Juan Juan Chen, et. al. v. Wen Jing Huang, Adversary Proceeding No. 12-01265-HJB (January 15, 2016)

A group of fifteen Plaintiffs commenced this adversary proceeding seeking a determination that either their claims are excepted from discharge pursuant to § 523(a) or that Debtor is not entitled to a discharge pursuant to § 727(a).  Plaintiffs’ allege that (1) Debtor, the principal officer and sole stockholder of their employer, Millennium Daycare, Inc. (“Daycare”), fraudulently induced them to work without compensation despite having sufficient funds; (2) Debtor made false oaths in connection with both her individual and Daycare’s bankruptcy cases; and (3) Debtor improperly transferred estate assets.  Plaintiffs had little difficulty proving all of the above.  Evidence presented at trial demonstrated that, amongst other things, Debtor failed to disclose tens of thousands of dollars of monthly income deriving from commercial real estate; failed to disclose insurance policies or postpetition proceeds collected on those policies amounting to over $50,000; and failed to disclose substantial transfers in assets to insiders, including her son.  Indeed, Debtor had enough cash flow to pay each and every Plaintiff’s claim.  In responding to Debtor’s defense that she received inadequate counsel and had hampering language barriers, the Court was unimpressed, stating “a debtor cannot, merely by playing ostrich and burying his head deeply enough in the sand, disclaim all responsibility for statements which he has made under oath.”   The Court ruled in favor of the Plaintiffs on the § 727 claim, which rendered the § 523 claim moot.

 

In re New England Compounding Pharmacy, Inc., Case No. 12-19882-HJB (Jan. 15, 2016)

Following a bankruptcy case of “inordinate complexity”, the Chapter 11 trustee sought compensation in the amount of $3.75M, which was less than the maximum trustee commission set by Bankruptcy Code § 326 but more than the “lodestar amount” of the trustee’s hours spent in the case multiplied by his hourly rate.  Objecting parties quarreled with the Trustee’s request solely to the extent that it exceeded the lodestar amount of approximately $1.14M.  In assessing the trustee’s request, the bankruptcy court first discounted arguments that a fee enhancement should not be paid where (i) creditors did not agree to pay the costs of such enhancement, (ii) creditors would not be paid in full, or (iii) the extraordinary outcome of the case was achieved through the cooperation of many professionals rather than the trustee alone.  Then, taking note of the trustee’s “exemplary” work in the case and noting that fee enhancements, when allowed, generally fall in the range of 1.1 to 2 times the lodestar amount, the court found that a reasonable fee for the Chapter 11 trustee was equal to two times the lodestar amount.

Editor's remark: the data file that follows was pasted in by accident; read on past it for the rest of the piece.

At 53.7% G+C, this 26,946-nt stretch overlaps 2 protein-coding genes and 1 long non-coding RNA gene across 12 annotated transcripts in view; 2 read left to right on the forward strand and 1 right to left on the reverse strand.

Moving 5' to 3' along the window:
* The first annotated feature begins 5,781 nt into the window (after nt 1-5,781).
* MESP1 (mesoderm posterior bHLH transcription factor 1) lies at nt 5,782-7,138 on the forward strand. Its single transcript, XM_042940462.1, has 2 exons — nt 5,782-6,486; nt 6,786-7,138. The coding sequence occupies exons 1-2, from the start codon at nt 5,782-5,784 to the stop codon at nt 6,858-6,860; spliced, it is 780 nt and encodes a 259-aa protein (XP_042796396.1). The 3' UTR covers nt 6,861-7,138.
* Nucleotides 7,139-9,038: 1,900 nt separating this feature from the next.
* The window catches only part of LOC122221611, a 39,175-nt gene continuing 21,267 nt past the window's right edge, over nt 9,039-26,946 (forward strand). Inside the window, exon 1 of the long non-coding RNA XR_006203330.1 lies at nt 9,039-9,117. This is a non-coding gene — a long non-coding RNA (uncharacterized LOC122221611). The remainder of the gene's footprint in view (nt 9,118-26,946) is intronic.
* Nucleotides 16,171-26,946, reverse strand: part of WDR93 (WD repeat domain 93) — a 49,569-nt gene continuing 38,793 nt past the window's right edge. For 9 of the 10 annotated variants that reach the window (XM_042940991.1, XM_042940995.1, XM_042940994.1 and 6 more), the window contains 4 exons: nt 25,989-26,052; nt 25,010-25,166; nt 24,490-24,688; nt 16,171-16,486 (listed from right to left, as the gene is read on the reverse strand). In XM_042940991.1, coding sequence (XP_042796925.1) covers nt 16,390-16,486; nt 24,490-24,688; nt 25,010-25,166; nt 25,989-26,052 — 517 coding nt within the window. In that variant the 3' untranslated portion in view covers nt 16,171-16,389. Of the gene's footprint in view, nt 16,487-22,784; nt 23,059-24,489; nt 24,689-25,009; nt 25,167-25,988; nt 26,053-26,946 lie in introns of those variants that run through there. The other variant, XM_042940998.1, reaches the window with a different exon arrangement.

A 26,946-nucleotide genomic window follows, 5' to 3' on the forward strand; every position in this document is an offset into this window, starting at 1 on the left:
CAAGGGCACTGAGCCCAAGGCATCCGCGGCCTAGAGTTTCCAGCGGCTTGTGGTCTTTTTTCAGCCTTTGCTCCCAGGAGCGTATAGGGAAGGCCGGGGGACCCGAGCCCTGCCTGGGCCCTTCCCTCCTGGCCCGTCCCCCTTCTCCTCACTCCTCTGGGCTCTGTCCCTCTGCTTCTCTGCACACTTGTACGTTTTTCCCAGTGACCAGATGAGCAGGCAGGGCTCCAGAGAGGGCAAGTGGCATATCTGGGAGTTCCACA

Lassman v. Short (In re Foley), Ch. 7 Case No. 13-14529, Adv. No. 14-1139, slip op. (Bankr. D. Mass. Jan. 22, 2016)

Judge Feeney recently joined Judge Bailey in ruling that a bankruptcy trustee does not qualify as an “individual” entitled to punitive damages for willful violations of the automatic stay under 11 U.S.C. § 362(k). See In re Sayeh, 445 B.R. 19, 27 (Bankr. D. Mass. 2011) (finding chapter 11 trustee had no recourse under section 362(k)).

The issue came before the court in an adversary proceeding filed by the chapter 7 trustee (the “Trustee”) against a lender (the “Mortgage Lender”) with a mortgage on certain property of the estate (the “Mortgage”).  The Debtors were obligated under the Mortgage in connection with their purchase of a motel in rural Kentucky from the Mortgage Lender in March 2007 (the “Property”).  The Debtors had subsequently contracted to sell the Property to a purchaser (the “Purchaser”) in exchange for a down payment and equal monthly payments over a ten-year period. The Debtors and the Purchaser agreed that the Debtors would remain liable and continue to make payments to the Mortgage Lender until the Mortgage was paid in full.